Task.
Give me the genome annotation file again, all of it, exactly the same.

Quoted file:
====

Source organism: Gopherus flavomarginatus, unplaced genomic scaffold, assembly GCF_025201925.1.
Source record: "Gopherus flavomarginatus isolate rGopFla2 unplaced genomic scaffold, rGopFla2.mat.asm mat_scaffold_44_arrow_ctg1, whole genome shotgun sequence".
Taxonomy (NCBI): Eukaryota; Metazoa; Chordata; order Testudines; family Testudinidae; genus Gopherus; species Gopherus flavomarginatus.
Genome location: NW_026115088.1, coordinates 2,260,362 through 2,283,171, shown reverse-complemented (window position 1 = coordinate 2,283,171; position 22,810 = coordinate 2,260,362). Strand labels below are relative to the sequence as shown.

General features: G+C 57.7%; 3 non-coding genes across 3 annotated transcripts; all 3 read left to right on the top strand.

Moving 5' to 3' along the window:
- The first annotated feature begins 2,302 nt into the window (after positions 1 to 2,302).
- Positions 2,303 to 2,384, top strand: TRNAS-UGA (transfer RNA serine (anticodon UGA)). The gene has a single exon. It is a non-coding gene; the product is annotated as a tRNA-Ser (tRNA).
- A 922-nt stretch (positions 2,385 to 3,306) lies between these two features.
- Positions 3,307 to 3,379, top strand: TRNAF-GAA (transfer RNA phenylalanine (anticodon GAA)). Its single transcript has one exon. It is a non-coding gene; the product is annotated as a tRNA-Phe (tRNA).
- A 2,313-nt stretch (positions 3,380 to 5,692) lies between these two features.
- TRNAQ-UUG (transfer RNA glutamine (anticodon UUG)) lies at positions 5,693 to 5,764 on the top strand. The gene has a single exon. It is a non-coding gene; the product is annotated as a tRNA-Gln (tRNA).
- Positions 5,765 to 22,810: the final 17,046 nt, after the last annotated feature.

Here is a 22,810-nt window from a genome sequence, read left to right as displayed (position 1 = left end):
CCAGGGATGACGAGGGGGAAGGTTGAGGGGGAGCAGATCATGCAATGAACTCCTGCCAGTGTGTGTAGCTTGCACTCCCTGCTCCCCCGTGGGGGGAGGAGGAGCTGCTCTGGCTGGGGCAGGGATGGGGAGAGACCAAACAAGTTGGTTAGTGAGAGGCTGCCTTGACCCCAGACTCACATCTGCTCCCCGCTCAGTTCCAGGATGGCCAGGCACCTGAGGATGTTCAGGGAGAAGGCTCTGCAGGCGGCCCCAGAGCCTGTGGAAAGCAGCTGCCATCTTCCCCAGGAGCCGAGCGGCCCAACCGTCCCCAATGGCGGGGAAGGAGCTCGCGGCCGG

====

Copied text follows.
Source organism: Gopherus flavomarginatus, unplaced genomic scaffold, assembly GCF_025201925.1.
Source record: "Gopherus flavomarginatus isolate rGopFla2 unplaced genomic scaffold, rGopFla2.mat.asm mat_scaffold_44_arrow_ctg1, whole genome shotgun sequence".
Taxonomy (NCBI): Eukaryota; Metazoa; Chordata; order Testudines; family Testudinidae; genus Gopherus; species Gopherus flavomarginatus.
Genome location: NW_026115088.1, coordinates 2,260,362 through 2,283,171, shown reverse-complemented (window position 1 = coordinate 2,283,171; position 22,810 = coordinate 2,260,362). Strand labels below are relative to the sequence as shown.

General features: G+C 57.7%; 3 non-coding genes across 3 annotated transcripts; all 3 read left to right on the top strand.

Moving 5' to 3' along the window:
- The first annotated feature begins 2,302 nt into the window (after positions 1 to 2,302).
- Positions 2,303 to 2,384, top strand: TRNAS-UGA (transfer RNA serine (anticodon UGA)). The gene has a single exon. It is a non-coding gene; the product is annotated as a tRNA-Ser (tRNA).
- A 922-nt stretch (positions 2,385 to 3,306) lies between these two features.
- Positions 3,307 to 3,379, top strand: TRNAF-GAA (transfer RNA phenylalanine (anticodon GAA)). Its single transcript has one exon. It is a non-coding gene; the product is annotated as a tRNA-Phe (tRNA).
- A 2,313-nt stretch (positions 3,380 to 5,692) lies between these two features.
- TRNAQ-UUG (transfer RNA glutamine (anticodon UUG)) lies at positions 5,693 to 5,764 on the top strand. The gene has a single exon. It is a non-coding gene; the product is annotated as a tRNA-Gln (tRNA).
- Positions 5,765 to 22,810: the final 17,046 nt, after the last annotated feature.

Here is a 22,810-nt window from a genome sequence, read left to right as displayed (position 1 = left end):
CCAGGGATGACGAGGGGGAAGGTTGAGGGGGAGCAGATCATGCAATGAACTCCTGCCAGTGTGTGTAGCTTGCACTCCCTGCTCCCCCGTGGGGGGAGGAGGAGCTGCTCTGGCTGGGGCAGGGATGGGGAGAGACCAAACAAGTTGGTTAGTGAGAGGCTGCCTTGACCCCAGACTCACATCTGCTCCCCGCTCAGTTCCAGGATGGCCAGGCACCTGAGGATGTTCAGGGAGAAGGCTCTGCAGGCGGCCCCAGAGCCTGTGGAAAGCAGCTGCCATCTTCCCCAGGAGCCGAGCGGCCCAACCGTCCCCAATGGCGGGGAAGGAGCTCGCGGCCGG